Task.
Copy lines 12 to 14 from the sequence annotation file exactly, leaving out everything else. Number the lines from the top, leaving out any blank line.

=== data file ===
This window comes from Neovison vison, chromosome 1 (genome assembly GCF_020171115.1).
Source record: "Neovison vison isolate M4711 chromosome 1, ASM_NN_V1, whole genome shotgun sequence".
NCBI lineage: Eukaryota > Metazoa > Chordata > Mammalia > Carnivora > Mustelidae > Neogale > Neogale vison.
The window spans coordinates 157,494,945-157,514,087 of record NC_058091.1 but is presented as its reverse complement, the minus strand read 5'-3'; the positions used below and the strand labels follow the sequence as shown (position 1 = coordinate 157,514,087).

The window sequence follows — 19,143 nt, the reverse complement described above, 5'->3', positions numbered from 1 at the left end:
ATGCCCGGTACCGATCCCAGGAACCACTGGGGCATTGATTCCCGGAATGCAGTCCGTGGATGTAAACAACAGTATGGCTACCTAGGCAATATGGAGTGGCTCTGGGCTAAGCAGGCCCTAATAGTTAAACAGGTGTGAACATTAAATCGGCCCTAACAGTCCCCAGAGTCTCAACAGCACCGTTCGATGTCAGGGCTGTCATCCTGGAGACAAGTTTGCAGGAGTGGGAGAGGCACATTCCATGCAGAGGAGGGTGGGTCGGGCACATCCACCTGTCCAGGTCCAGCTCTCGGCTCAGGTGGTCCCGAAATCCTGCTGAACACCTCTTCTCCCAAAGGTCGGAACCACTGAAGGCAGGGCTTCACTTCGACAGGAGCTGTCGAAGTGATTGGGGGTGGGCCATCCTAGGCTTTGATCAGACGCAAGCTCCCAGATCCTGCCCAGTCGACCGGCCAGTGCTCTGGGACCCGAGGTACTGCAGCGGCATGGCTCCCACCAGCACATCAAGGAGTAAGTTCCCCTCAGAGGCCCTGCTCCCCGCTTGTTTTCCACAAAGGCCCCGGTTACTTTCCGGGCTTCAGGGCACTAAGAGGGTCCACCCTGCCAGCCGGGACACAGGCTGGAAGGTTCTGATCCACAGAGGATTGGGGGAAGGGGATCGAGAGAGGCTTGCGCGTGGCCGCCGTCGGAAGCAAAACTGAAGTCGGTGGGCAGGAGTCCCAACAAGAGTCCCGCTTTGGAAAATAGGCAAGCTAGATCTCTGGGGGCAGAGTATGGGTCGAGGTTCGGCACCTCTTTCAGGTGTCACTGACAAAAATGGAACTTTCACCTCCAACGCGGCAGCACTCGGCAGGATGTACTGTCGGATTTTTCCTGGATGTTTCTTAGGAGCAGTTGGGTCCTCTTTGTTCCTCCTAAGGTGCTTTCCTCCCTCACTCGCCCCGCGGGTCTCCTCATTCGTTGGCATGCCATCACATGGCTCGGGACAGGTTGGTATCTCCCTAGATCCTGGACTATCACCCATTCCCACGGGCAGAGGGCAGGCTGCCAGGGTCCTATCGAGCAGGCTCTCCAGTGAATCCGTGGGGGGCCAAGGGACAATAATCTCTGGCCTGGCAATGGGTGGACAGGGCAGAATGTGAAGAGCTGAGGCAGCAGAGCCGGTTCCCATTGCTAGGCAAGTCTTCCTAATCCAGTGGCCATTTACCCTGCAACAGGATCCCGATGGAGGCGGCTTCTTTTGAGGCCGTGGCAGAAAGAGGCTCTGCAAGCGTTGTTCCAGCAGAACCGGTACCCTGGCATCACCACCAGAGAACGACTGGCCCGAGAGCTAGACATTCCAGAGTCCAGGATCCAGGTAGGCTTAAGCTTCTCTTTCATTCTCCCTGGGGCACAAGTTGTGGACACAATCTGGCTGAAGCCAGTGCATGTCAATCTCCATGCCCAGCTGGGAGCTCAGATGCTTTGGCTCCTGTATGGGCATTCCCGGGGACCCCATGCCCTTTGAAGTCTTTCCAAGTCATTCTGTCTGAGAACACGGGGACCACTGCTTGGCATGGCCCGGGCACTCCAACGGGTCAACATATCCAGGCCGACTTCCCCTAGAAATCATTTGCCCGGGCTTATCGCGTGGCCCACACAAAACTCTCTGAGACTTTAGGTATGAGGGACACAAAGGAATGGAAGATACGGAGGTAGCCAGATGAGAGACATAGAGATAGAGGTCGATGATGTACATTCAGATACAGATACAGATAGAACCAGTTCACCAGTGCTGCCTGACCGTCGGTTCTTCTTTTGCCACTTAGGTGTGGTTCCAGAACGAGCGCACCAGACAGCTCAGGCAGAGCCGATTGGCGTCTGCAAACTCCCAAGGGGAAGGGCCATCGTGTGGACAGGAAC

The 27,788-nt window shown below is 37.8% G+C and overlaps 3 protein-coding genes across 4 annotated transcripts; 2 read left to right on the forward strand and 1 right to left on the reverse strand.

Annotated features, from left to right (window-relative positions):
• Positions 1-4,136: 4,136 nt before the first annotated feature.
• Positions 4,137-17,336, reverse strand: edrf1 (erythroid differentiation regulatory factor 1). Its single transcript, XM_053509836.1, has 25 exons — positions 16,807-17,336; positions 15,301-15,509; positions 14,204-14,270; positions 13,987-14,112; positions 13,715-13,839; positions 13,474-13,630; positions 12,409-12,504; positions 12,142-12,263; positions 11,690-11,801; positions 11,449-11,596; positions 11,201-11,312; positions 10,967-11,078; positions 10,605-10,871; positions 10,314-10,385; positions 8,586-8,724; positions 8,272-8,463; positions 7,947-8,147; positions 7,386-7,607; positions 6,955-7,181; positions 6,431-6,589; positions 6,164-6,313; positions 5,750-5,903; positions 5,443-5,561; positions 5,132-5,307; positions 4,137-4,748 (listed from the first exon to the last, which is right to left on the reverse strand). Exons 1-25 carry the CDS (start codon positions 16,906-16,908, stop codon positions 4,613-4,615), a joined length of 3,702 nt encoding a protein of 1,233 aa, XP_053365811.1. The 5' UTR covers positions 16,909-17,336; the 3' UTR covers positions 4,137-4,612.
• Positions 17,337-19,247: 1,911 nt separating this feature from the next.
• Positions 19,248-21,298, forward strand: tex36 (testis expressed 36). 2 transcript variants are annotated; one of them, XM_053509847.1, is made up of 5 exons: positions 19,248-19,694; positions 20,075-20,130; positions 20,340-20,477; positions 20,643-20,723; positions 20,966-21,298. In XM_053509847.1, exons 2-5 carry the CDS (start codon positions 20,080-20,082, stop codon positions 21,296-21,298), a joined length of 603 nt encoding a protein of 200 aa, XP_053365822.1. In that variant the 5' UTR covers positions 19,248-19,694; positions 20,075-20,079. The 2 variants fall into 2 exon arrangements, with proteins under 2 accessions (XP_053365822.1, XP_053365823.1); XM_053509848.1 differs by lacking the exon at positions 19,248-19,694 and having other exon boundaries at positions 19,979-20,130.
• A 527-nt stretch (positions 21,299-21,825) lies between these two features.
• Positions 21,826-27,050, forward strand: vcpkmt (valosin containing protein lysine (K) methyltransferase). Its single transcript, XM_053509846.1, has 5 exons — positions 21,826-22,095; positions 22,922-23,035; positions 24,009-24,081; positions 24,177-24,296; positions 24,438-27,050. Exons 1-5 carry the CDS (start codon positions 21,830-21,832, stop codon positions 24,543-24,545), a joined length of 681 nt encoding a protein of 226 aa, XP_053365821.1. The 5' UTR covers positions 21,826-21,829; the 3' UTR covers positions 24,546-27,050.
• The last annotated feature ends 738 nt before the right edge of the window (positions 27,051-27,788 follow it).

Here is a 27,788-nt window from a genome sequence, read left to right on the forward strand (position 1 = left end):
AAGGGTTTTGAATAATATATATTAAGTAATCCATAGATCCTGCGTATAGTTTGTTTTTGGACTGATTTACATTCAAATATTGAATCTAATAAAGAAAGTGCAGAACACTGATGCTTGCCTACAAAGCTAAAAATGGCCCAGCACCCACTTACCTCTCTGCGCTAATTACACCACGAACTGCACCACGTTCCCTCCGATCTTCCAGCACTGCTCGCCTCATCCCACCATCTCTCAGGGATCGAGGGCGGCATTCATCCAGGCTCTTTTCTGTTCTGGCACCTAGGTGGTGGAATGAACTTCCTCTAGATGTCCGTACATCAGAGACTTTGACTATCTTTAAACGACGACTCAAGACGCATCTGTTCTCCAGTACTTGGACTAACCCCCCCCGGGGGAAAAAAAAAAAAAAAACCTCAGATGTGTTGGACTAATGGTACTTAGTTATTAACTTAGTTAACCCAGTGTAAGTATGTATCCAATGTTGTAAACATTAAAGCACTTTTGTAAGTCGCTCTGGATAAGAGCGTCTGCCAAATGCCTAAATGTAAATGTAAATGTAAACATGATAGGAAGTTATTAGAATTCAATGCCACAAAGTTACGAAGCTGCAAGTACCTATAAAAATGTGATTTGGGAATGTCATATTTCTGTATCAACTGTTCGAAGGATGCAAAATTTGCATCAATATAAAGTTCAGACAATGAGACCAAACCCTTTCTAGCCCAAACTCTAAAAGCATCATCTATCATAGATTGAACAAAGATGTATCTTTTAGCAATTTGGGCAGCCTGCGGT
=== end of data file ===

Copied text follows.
• Positions 19,248-21,298, forward strand: tex36 (testis expressed 36). 2 transcript variants are annotated; one of them, XM_053509847.1, is made up of 5 exons: positions 19,248-19,694; positions 20,075-20,130; positions 20,340-20,477; positions 20,643-20,723; positions 20,966-21,298. In XM_053509847.1, exons 2-5 carry the CDS (start codon positions 20,080-20,082, stop codon positions 21,296-21,298), a joined length of 603 nt encoding a protein of 200 aa, XP_053365822.1. In that variant the 5' UTR covers positions 19,248-19,694; positions 20,075-20,079. The 2 variants fall into 2 exon arrangements, with proteins under 2 accessions (XP_053365822.1, XP_053365823.1); XM_053509848.1 differs by lacking the exon at positions 19,248-19,694 and having other exon boundaries at positions 19,979-20,130.
• A 527-nt stretch (positions 21,299-21,825) lies between these two features.
• Positions 21,826-27,050, forward strand: vcpkmt (valosin containing protein lysine (K) methyltransferase). Its single transcript, XM_053509846.1, has 5 exons — positions 21,826-22,095; positions 22,922-23,035; positions 24,009-24,081; positions 24,177-24,296; positions 24,438-27,050. Exons 1-5 carry the CDS (start codon positions 21,830-21,832, stop codon positions 24,543-24,545), a joined length of 681 nt encoding a protein of 226 aa, XP_053365821.1. The 5' UTR covers positions 21,826-21,829; the 3' UTR covers positions 24,546-27,050.